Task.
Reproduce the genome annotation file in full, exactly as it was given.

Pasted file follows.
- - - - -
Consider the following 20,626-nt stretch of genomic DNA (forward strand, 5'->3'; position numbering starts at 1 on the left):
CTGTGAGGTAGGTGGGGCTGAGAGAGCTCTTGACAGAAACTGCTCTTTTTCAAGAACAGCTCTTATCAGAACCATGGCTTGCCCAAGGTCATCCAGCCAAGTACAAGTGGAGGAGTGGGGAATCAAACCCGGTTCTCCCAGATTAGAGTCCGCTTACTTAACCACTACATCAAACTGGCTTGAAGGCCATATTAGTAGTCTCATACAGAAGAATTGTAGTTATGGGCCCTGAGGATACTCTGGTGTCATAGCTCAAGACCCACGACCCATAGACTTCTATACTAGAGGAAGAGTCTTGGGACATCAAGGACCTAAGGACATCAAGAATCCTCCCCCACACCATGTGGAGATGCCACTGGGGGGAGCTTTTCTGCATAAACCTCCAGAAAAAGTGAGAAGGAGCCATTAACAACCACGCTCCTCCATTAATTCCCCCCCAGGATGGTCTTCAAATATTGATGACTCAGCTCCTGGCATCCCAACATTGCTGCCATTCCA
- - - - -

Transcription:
Consider the following 20,626-nt stretch of genomic DNA (forward strand, 5'->3'; position numbering starts at 1 on the left):
CTGTGAGGTAGGTGGGGCTGAGAGAGCTCTTGACAGAAACTGCTCTTTTTCAAGAACAGCTCTTATCAGAACCATGGCTTGCCCAAGGTCATCCAGCCAAGTACAAGTGGAGGAGTGGGGAATCAAACCCGGTTCTCCCAGATTAGAGTCCGCTTACTTAACCACTACATCAAACTGGCTTGAAGGCCATATTAGTAGTCTCATACAGAAGAATTGTAGTTATGGGCCCTGAGGATACTCTGGTGTCATAGCTCAAGACCCACGACCCATAGACTTCTATACTAGAGGAAGAGTCTTGGGACATCAAGGACCTAAGGACATCAAGAATCCTCCCCCACACCATGTGGAGATGCCACTGGGGGGAGCTTTTCTGCATAAACCTCCAGAAAAAGTGAGAAGGAGCCATTAACAACCACGCTCCTCCATTAATTCCCCCCCAGGATGGTCTTCAAATATTGATGACTCAGCTCCTGGCATCCCAACATTGCTGCCATTCCA